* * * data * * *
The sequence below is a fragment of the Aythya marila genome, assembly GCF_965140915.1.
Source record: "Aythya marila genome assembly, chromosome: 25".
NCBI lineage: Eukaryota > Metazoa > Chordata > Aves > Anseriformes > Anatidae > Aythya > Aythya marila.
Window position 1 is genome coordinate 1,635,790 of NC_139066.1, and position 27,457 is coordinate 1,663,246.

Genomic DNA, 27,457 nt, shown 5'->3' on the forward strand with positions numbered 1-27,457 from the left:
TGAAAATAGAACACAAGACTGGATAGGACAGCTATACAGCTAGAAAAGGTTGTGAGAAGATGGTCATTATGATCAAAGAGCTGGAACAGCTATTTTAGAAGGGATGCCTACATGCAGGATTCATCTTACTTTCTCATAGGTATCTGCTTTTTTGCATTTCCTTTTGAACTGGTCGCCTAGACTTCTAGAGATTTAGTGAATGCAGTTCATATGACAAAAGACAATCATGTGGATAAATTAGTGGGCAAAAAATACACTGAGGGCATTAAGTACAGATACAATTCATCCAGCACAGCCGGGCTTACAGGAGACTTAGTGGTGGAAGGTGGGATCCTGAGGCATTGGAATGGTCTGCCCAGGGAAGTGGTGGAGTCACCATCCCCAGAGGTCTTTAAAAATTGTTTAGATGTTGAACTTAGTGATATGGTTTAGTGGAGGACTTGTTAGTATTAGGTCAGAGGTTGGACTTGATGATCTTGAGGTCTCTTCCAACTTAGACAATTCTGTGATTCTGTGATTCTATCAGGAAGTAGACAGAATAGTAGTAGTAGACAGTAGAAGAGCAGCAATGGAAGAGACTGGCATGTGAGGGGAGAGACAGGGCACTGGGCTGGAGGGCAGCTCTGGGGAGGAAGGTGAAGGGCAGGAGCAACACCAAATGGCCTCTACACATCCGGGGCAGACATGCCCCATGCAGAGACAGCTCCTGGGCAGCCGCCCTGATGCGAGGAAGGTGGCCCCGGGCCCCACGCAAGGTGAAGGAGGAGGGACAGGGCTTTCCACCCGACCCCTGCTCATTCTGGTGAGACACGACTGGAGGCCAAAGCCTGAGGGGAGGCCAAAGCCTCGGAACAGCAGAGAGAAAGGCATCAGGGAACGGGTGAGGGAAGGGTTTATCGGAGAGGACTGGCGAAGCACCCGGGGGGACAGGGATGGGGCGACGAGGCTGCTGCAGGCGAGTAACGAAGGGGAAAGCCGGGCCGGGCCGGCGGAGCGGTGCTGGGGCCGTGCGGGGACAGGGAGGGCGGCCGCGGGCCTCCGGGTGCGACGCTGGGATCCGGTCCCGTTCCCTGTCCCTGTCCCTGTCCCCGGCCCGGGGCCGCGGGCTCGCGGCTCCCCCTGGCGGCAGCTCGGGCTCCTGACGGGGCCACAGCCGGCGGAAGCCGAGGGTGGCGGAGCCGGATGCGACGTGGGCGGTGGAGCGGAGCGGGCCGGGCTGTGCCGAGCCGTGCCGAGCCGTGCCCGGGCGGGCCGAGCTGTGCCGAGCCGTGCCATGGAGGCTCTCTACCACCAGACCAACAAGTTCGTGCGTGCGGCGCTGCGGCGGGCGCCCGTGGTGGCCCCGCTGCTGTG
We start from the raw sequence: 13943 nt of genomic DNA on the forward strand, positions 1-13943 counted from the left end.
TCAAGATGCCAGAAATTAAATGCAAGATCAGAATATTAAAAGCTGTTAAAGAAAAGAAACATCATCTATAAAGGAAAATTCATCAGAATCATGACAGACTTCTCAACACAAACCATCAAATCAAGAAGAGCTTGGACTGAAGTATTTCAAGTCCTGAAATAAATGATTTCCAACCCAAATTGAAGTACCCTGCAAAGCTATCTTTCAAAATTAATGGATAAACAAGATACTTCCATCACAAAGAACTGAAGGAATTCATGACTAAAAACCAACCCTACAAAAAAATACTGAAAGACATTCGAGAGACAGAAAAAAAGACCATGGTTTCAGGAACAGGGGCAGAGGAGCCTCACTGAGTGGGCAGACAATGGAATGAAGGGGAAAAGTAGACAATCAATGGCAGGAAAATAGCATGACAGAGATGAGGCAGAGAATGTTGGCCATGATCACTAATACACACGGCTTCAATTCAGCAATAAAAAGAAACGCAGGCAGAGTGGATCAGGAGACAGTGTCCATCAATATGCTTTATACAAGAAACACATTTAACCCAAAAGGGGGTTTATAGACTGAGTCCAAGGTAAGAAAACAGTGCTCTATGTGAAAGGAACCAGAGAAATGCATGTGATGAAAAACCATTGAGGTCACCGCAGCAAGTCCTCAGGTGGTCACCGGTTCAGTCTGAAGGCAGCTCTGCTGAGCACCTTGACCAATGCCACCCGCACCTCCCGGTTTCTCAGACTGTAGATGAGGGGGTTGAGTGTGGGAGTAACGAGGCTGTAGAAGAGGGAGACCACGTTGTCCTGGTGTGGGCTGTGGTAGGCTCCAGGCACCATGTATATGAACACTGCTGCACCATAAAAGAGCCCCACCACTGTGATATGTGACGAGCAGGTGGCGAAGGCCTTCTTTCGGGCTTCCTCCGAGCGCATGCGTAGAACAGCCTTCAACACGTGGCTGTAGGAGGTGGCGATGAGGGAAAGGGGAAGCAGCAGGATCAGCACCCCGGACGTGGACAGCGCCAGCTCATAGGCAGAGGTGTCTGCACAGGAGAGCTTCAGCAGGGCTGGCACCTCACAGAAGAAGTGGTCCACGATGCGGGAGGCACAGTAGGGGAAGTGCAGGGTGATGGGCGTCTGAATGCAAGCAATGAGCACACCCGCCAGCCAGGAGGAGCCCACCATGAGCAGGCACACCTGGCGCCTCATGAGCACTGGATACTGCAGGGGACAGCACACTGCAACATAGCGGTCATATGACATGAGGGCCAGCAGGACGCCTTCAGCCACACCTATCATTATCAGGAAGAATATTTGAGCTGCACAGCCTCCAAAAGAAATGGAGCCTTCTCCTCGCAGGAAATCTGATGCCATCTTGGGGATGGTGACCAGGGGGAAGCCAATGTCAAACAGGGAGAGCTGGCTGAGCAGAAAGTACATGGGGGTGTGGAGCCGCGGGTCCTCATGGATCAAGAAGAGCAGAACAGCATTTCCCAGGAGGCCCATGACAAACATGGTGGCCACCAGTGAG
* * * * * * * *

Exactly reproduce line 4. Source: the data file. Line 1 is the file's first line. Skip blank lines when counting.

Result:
Window position 1 is genome coordinate 1,635,790 of NC_139066.1, and position 27,457 is coordinate 1,663,246.